It’s a cold December night and I’m taking my co-worker Tamisha home. She missed her bus and I don’t want her waiting at a bus stop freezing and alone. What can I say? I’m a nice guy.
“You sure you know the way?” I say, guiding my car through the streets of Newark.
“Sorry,” Tamisha says. I always take the bus and don’t drive. My sense of direction is rusty.”
To my the right glass sheathed apartment buildings designed by Mies van der Rohe tower over us, their windows winking like a binary code of light and dark squares. Ahead of us the Cathedral of the Sacred Heart sits on a hill bathed in light. Despite the weather plenty of people are on the streets.
“”There’s my cousin,” my passenger says. “Little jerk. He should be home.”
“How old is he?” I say, looking at a group of kids clustered under a streetlamp.
Something tells me these kids aren’t coming back from the malt shop. But Tamisha is black, I’m white and voicing my opinion would probably be awkward. Instead, Tamisha speaks for me.
“Already up to no good that one,” she says, “Damn shame.”
“Anyplace for kids to go in this town at night?”
“Now?” she says incredulously. “What do you think?” My silence withdraws the question.
“Make a left here,” Tamisha says. “ Steve, this town is crazy. One day some gangbangers had a gun battle in front of my house and bullets went into my baby’s room.”
“Jesus!” I say. “That’s insane!”
“We moved the next day,” she says. “But our new neighborhood isn’t much better.”
A large speed bump appears out of nowhere and I hit the brakes. “Like those?” Tamisha says. “City put them in to slow down carjackers escaping to the highway.”
I’m actually very aware of carjackers. My eyes are constantly checking the rearview mirror and I give the cars ahead of me plenty of room. Rule number one, don’t get boxed in.
“Ever since that white guy got shot in Short Hills people are suddenly interested in carjackers,” Tamisha says. “Happens here all the time.”
“The murder rate is going up I understand.”
“You have no idea. I’m Brick City born and bred but my husband and I want out of here.”
“Looking for a place?”
“We are but we can’t afford a car and take buses to work. So it has to be somewhere close to the hospital.” That will limit her options.
“Where do you live?” Tamisha asks me. I tell her.
“What a beautiful town,” she says. “Lovely houses, safe, good schools. You’re lucky.” For no reason at all I feel guilty.
“Lots of good people in this city,” Tamisha says. “But the bad ones run it. Sucks.”
After ten minutes of driving around I pull up to Tamisha’s apartment. She lives on the second floor of a house. Despite the temperature being in the lows teens, several young men are sitting on her porch.
“You see that shit?” Tamisha says, pointing to them. “They don’t even live here. That’s what I have to put up with.”
“I’ll wait until you get inside,” I say.
“Let me call Ralph.”
Tamisha gets a hold of her husband and a minute later the front door opens. “ Now I can go in,” she says. “Thanks for the lift.”
“See you tomorrow,” I say.
“Be careful going home.”
Tamisha walks past the men on her porch and go inside without saying a word. Then I notice all the guys on the porch are looking at me. Makes sense. I’m a stranger in their neighborhood. If the tables were turned I’d wonder what the hell they were doing in my town. Fair? Of course not.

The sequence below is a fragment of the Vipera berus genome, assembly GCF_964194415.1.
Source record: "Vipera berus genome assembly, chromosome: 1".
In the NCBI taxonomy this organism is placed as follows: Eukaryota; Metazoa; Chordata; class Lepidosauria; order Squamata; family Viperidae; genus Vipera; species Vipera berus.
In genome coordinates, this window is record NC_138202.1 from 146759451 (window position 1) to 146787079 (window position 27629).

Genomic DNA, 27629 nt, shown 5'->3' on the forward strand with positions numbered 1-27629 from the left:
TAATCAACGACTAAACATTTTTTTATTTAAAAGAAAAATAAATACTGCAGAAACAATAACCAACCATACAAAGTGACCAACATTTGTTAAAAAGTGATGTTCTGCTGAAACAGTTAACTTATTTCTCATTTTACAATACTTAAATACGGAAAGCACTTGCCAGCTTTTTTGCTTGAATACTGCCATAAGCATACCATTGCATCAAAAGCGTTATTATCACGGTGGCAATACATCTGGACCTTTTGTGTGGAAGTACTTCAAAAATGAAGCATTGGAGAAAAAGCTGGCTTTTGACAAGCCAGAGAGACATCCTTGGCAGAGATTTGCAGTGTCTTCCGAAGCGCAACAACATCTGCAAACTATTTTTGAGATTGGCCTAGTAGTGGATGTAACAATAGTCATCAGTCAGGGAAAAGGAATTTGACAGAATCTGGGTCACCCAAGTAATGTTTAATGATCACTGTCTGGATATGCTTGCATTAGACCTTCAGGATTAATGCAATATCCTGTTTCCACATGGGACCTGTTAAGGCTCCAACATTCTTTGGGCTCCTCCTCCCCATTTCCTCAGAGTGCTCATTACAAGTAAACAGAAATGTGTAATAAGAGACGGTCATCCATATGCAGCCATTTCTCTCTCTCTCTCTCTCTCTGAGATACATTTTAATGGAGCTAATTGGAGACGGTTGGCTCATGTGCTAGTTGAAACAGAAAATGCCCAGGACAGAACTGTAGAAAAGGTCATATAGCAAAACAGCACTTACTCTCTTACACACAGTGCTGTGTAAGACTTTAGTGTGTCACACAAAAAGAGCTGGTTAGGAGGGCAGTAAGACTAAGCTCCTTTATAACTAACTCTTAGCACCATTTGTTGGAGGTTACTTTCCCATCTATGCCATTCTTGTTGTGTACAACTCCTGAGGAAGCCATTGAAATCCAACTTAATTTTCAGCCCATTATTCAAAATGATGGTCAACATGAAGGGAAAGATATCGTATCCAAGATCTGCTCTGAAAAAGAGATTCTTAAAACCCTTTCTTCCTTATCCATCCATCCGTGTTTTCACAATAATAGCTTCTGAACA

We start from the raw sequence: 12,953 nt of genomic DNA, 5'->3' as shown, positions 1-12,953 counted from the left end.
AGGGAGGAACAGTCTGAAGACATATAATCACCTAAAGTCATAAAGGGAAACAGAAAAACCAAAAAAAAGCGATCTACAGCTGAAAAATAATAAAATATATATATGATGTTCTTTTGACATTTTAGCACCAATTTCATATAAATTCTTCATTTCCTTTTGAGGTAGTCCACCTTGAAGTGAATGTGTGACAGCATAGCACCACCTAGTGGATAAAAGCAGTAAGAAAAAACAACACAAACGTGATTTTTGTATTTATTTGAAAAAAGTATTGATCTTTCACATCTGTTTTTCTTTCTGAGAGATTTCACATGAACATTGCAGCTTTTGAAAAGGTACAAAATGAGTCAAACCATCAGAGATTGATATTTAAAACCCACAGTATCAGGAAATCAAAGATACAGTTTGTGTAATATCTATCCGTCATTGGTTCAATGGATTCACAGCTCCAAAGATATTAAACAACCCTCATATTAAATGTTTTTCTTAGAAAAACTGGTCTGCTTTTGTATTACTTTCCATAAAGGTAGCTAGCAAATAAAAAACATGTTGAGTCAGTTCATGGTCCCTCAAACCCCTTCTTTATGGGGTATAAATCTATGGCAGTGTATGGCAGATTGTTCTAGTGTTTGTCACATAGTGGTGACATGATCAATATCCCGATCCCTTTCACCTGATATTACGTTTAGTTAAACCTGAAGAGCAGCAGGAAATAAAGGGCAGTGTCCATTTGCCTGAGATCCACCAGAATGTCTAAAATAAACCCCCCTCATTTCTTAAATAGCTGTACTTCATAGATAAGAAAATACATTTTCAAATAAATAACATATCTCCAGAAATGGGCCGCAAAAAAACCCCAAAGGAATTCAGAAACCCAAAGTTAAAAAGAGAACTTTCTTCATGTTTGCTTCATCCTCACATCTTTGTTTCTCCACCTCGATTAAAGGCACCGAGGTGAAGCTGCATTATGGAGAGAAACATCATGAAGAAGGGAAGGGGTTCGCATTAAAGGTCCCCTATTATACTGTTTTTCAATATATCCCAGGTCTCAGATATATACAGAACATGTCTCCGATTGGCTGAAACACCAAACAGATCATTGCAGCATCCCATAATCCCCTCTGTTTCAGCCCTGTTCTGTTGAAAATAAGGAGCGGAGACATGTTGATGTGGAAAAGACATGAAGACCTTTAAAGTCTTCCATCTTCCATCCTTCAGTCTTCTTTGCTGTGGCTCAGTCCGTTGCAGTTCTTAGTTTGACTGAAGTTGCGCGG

Ten minutes later I park in front of the cigar shop. “Hey, Steve,” Rich, the proprietor, says. “Enjoying the weather?”
“I just dropped a co-worker off in Newark. It’s even colder there.”
Rich’s eyes narrow. “Where in Newark?” I tell him.
“Promise me you’ll never do that again.”
“Are you fucking stupid? You know how many people get shot in that area? You have a baby on the way, don’t be an asshole.”
“I’ve been driving around Newark for years. I know the score.”
The proprietor flicks an ash of his cigar. “Steve, you are too nice. That’s your greatest weakness. If you got blown away your co-worker would be on T.V. saying, “He was such a nice man!” but you’d be dead. Fucking dead. What good would you be to your wife then?”
“I dated a girl in Harlem for years,” I say. “Nothing ever happened to me there.”
“Newark is not Harlem.”
I spend an hour at the shop and then go home. With no traffic it’s fifteen minutes from my house to Tamisha’s but we might as well be on different planets. As I look at my pregnant wife sleeping Rich’s words ring in my ears. “You’re too nice.”
People have told me the same thing before. While it’s true suburbanites have overblown fears about the “inner city” Newark isn’t a playground. I know a guy whose cousin was carjacked at gunpoint on McCarter Highway. But my personality has gotten me into some interesting situations over the years and most people told me I was crazy afterwards. I guess I have one of those “where angels fear to tread” things going on.
I shrug to myself. Was I irresponsible taking Tamisha home? I have a kid to think about. Should I be a little more cautious? Do I have to change how I’m wired? If I’m honest, I like that part of myself. But will I pay a price for it one day? Thinking about poverty, race, inequality and my own shortcomings, I turn on the boob tube to shut off my buzzing brain.
Thinking about it will only take me to a place I’d rather not go.